Publications

Further information on publications and books that we produce and contribute to are available here.

  • Paper: Achieving energy transitions – Which RES policies are best applied when?

    February 18, 2014

    Paper: Achieving energy transitions – Which RES policies are best applied when?

    Achieving energy transitions: Which RES policies are best applied when? Reducing risk and creating an enabling environment By: Lena Kitzing and Catherine Mitchell Submitted to: “ENERGY TRANSITIONS” international conference, UEF Law School, Joensuu, Finland, 3-4 March 2014 Abstract: The transition to a sustainable energy system is desired by many countries around the world. Financial support for the deployment of renewable energy technologies is the choice of policy in most countries. We argue, drawing from transition theory and the multi-level perspective, that an energy transition evolves in two phases: A first phase with a focus on

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  • Paper: Politicising UK Energy: What Speaking Energy Security Can Do

    January 31, 2014

    Paper: Politicising UK Energy: What Speaking Energy Security Can Do

    Politicising UK Energy: What Speaking Energy Security Can Do By: Caroline Kuzemko In: Policy & Politics Abstract: This article explores one set of conditions under which a policy area, energy, became politicised. It also explores the relationship between concepts of ‘speaking security’, which claim that the language of security is politically potent, and notions of (de-) politicisation. It explains that framing energy supply as a security issue influenced an opening up of UK energy, which had been subject to processes of depoliticisation since the early 1980s, to political interest, contestation and deliberation. It is noted that speaking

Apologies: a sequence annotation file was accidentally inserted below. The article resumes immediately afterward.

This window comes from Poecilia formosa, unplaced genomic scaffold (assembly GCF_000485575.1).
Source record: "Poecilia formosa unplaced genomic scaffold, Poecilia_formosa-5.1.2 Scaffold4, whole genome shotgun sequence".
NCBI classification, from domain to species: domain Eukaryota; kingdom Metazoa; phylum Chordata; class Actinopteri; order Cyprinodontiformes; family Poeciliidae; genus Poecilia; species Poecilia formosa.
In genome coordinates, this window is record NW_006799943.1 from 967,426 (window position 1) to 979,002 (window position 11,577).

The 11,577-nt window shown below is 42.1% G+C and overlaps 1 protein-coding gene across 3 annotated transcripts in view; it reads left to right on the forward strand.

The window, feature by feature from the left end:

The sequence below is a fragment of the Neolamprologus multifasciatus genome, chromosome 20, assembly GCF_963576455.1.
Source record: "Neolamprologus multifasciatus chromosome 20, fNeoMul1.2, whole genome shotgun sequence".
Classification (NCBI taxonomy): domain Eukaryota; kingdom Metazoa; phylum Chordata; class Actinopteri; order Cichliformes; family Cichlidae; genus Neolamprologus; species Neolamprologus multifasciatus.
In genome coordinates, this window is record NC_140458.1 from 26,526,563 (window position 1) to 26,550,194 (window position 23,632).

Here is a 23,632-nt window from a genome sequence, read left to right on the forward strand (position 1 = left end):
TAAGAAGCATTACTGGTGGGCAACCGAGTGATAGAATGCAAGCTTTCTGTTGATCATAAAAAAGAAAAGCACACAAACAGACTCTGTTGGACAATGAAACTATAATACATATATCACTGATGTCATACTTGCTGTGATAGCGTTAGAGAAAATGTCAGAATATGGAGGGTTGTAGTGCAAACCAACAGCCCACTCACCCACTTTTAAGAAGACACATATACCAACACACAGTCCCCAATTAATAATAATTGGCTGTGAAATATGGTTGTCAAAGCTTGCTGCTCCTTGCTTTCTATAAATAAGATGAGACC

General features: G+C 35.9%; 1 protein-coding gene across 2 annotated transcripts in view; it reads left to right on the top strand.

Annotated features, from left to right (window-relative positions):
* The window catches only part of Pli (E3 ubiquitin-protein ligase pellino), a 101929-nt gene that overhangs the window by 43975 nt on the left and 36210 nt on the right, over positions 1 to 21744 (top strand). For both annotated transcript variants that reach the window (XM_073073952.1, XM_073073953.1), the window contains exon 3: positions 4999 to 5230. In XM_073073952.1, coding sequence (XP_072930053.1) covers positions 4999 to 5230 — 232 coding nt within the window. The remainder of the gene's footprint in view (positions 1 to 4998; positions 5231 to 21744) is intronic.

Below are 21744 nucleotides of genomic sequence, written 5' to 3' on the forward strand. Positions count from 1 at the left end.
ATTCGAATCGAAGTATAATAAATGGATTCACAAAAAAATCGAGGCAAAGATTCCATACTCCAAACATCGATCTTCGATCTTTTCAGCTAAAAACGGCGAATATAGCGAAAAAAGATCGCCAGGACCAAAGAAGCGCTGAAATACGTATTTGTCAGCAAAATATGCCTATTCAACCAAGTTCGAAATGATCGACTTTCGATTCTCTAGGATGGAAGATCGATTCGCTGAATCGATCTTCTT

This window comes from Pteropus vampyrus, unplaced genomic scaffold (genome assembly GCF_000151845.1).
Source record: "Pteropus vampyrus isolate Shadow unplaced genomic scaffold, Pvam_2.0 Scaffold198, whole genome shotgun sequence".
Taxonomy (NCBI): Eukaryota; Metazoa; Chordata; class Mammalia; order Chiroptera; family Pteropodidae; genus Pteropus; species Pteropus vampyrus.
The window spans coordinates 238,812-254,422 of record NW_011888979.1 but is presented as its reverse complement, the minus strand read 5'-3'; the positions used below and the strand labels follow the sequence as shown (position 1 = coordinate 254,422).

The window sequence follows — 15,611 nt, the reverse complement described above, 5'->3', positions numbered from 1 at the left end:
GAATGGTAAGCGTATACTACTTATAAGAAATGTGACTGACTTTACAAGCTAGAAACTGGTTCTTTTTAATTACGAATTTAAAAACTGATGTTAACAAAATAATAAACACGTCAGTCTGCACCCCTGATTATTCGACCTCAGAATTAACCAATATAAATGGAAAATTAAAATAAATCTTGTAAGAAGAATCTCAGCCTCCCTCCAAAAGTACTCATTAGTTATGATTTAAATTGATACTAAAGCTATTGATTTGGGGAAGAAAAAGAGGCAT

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  • Paper: Technology scale and supply chains in a secure, affordable and low carbon energy transition

    January 7, 2014

    Paper: Technology scale and supply chains in a secure, affordable and low carbon energy transition

    Technology scale and supply chains in a secure, affordable and low carbon energy transition By: Richard Hoggett In: Applied Energy Abstract: This research explores the relationship between technology scale, energy security and decarbonisation within the UK energy system. There is considerable uncertainty about how best to deliver on these goals for energy policy, but a focus on supply chains and their resilience can provide useful insights into the problems uncertainty causes. Technology scale is central to this, and through an analysis of the supply chains of nuclear power and solar photovoltaics, it is suggested that smaller scale

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  • Presentation & Paper: Smart grid-lock?

    December 2, 2013

    Presentation & Paper: Smart grid-lock?

    Smart grid-lock? The role of ideas, interests and institutions in contestations over the future of electricity networks in Britain From: Matthew Lockwood To: Constructing and contesting spaces for low-carbon energy innovation, Eindhoven, Netherlands, 26-28 November 2013 Introduction: - Contesting and constructing space for innovation in sustainable energy: the case study of the ‘smart grid’ in the UK - Three aims: - Account of contestations over electricity distribution regulation since 2000 - Evaluate how far regulation to date will foster a smart grid - Explore why regime not destabilised given landscape and niche changes - In regulated networks, selection

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  • Paper: Exploring the Politics of Low Carbon Energy Transition

    October 1, 2013

    Paper: Exploring the Politics of Low Carbon Energy Transition

    Exploring the Politics of Low Carbon Energy Transition By: Caroline Kuzemko Presented at: Innovation, technology and regulation – Exploring new modes of energy governance. At 7th ECPR General Conference, Sciences Po, Bordeaux, 4 – 7 September 2013 Introduction Profound structural change is an area of active and current debate within the political sciences.  A variety of different conceptualisations of how and why change as a process occurs have been offered, albeit usually constructed with the benefit of hindsight.  We are currently, however, living within a period of profound crises within, and changes and challenges to,